There have been a number of odd developments in the Sheri Sangji case, the lab fatality at UCLA that led to criminal charges being filed against both Prof. Patrick Harran and the university. The Doing Good Science blog at Scientific American has a thorough round-up of the latest.
Last Friday, charges were dropped against UCLA, and the case against Harran was separated. As part of the deal, UCLA agreed to establish a memorial scholarship and to improve its safety measures. We're still finding out about those, but Chemjobber has more details here and here.
I note that this seems to be a process-heavy, paperwork-heavy system that's going into place. And while that might help, I'm going to remain skeptical, since I've worked under similar conditions, and it did not stop some people from have lab accidents that they shouldn't have had. Now, there's no way of knowing how many accidents these policies prevented, but the ones that got through were just the sorts of things that this safety regime was designed to prevent. So one does have to wonder. It's a natural impulse to think that process improvements are the answer to such situations, though. It's especially going to come out that way when you have lawyers watching who will want to see measurable, quantifiable steps being taken. It's not possible to measure how many people avoided lab hazards as a result of your safety measures - but it is possible to count how many meetings people have to attend, how many standard operating procedures they have to generate and sign off on, and so on.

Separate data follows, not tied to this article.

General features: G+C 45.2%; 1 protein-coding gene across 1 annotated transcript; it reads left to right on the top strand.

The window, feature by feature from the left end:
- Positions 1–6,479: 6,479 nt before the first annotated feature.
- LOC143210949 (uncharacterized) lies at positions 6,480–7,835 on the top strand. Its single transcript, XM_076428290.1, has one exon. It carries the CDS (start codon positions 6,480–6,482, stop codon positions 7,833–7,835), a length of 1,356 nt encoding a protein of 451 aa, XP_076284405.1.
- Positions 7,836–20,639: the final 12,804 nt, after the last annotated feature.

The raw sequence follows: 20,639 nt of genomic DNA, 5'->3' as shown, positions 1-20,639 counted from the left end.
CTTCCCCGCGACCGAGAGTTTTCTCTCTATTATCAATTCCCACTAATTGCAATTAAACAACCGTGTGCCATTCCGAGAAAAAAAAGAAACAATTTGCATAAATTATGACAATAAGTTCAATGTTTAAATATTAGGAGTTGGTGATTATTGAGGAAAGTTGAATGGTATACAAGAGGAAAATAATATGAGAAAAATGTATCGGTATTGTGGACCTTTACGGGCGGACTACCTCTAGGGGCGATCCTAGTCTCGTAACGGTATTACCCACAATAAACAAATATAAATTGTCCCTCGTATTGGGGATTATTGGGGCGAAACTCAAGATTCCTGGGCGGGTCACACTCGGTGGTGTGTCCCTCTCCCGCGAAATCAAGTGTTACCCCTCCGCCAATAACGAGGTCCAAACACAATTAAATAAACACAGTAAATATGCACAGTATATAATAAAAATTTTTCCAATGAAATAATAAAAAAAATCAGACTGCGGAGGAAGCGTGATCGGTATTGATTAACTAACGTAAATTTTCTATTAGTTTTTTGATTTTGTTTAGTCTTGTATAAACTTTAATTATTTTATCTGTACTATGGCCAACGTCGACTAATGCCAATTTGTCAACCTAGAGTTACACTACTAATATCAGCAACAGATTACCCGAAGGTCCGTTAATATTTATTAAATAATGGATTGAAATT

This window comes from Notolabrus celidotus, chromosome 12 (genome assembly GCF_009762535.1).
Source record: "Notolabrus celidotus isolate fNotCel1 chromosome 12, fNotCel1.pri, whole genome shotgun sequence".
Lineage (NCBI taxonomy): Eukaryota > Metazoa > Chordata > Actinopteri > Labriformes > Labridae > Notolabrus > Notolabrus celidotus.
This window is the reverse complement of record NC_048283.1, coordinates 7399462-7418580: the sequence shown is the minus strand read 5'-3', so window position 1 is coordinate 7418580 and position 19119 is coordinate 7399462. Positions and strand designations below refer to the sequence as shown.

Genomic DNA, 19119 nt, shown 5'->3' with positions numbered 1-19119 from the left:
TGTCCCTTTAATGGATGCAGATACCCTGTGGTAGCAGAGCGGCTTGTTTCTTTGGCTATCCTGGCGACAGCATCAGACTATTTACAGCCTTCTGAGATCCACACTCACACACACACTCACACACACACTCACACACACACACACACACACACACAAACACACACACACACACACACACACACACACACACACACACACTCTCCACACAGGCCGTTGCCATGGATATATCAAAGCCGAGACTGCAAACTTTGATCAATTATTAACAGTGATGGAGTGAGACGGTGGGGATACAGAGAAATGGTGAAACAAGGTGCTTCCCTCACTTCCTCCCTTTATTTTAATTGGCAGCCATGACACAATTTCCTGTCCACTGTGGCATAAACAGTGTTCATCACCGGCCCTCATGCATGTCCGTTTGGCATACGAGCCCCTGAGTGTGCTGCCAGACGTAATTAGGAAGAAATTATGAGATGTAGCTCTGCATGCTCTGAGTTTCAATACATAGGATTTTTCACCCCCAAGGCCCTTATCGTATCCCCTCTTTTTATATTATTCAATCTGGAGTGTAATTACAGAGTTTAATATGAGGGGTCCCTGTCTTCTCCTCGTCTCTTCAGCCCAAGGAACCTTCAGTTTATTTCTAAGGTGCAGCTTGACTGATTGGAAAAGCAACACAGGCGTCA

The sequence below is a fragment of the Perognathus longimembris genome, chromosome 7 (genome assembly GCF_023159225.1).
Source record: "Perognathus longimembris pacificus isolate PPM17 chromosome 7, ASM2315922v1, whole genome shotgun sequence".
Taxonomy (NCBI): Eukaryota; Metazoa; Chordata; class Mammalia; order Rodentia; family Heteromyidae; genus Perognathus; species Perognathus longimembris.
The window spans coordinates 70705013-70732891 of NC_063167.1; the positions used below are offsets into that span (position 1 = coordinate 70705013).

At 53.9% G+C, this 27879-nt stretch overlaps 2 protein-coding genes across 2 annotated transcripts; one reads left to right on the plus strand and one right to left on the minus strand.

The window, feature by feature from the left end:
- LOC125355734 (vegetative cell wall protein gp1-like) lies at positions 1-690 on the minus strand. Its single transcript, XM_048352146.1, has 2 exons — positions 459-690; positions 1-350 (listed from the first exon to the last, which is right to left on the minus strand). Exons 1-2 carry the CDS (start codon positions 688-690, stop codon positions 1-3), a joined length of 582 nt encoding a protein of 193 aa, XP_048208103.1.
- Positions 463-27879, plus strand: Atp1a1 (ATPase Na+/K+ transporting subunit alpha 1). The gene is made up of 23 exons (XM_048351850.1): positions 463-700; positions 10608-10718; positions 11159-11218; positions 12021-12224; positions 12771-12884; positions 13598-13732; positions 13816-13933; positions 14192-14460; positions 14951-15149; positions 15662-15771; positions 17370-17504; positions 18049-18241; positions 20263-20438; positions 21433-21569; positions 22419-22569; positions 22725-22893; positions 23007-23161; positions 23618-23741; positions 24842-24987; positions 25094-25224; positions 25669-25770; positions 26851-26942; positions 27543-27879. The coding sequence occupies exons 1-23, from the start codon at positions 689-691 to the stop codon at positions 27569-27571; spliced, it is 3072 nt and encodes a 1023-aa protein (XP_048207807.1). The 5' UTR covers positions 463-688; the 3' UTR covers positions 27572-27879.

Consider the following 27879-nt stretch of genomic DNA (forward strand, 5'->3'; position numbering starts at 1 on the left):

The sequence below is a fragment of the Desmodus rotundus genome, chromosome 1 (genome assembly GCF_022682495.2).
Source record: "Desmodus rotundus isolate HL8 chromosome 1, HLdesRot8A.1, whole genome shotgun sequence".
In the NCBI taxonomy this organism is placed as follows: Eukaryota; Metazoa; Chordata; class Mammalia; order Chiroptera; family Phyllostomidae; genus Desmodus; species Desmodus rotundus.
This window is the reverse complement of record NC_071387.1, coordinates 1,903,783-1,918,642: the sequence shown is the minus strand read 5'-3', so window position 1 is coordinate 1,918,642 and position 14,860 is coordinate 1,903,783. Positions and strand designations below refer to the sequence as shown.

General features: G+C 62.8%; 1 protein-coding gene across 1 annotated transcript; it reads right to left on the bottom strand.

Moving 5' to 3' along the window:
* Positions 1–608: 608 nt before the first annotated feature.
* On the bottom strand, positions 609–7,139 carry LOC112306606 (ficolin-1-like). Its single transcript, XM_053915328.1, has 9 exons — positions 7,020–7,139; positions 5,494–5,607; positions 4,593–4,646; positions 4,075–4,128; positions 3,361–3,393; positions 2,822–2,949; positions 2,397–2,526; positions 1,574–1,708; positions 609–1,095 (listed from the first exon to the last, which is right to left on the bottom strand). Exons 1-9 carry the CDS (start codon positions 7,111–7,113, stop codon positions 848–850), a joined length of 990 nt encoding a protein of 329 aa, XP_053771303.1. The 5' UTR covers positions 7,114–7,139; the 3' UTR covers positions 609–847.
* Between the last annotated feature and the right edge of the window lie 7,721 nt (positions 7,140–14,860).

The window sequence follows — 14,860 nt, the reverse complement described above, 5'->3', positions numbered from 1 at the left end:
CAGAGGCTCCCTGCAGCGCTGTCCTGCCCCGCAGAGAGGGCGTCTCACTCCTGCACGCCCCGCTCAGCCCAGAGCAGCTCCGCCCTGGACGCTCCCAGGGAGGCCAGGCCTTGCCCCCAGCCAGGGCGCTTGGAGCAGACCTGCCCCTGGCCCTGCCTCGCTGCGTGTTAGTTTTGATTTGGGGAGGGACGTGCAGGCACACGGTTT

Now as far as Prof. Harran's case, here's where things get weird. His legal team appears to be attacking the California OSHA report on the lab incident by pointing out that its author was involved in a murder plot as a teenager and lied about it to investigators (falsus in uno. . .). After some confusion about whether this was even the same person, word is now that the investigator has suddenly resigned from his position as a public safety commissioner. So perhaps Harran's lawyers are on to something.
But on to what, exactly? I can understand this as a legal tactic. It's not a very honorable one, but it's been said that lawyers will do anything for you that can be done while wearing a nice suit (that's their ethical boundary). Their job is to exonerate their client, and they will do pretty much anything that leads to that result. Will this? Doubt can be cast on the personal history of the Cal OSHA investigator, for sure, but can it be cast on the report that he wrote? Chemjobber's guess is that this indicates that plea bargaining isn't going well, and that seems quite believable to me.
So that's the state of things now. There will be more, perhaps a lot more, the way this case is going so far. Whether it all will lead to a just outcome depends on what you think justice is, and how it might be served here. And whether any of it will keep someone in the future from being killed by a dangerous reagent that they did not appear ready to use, I have no idea. The longer all this goes on, and the more convoluted it gets, the more I wonder about that.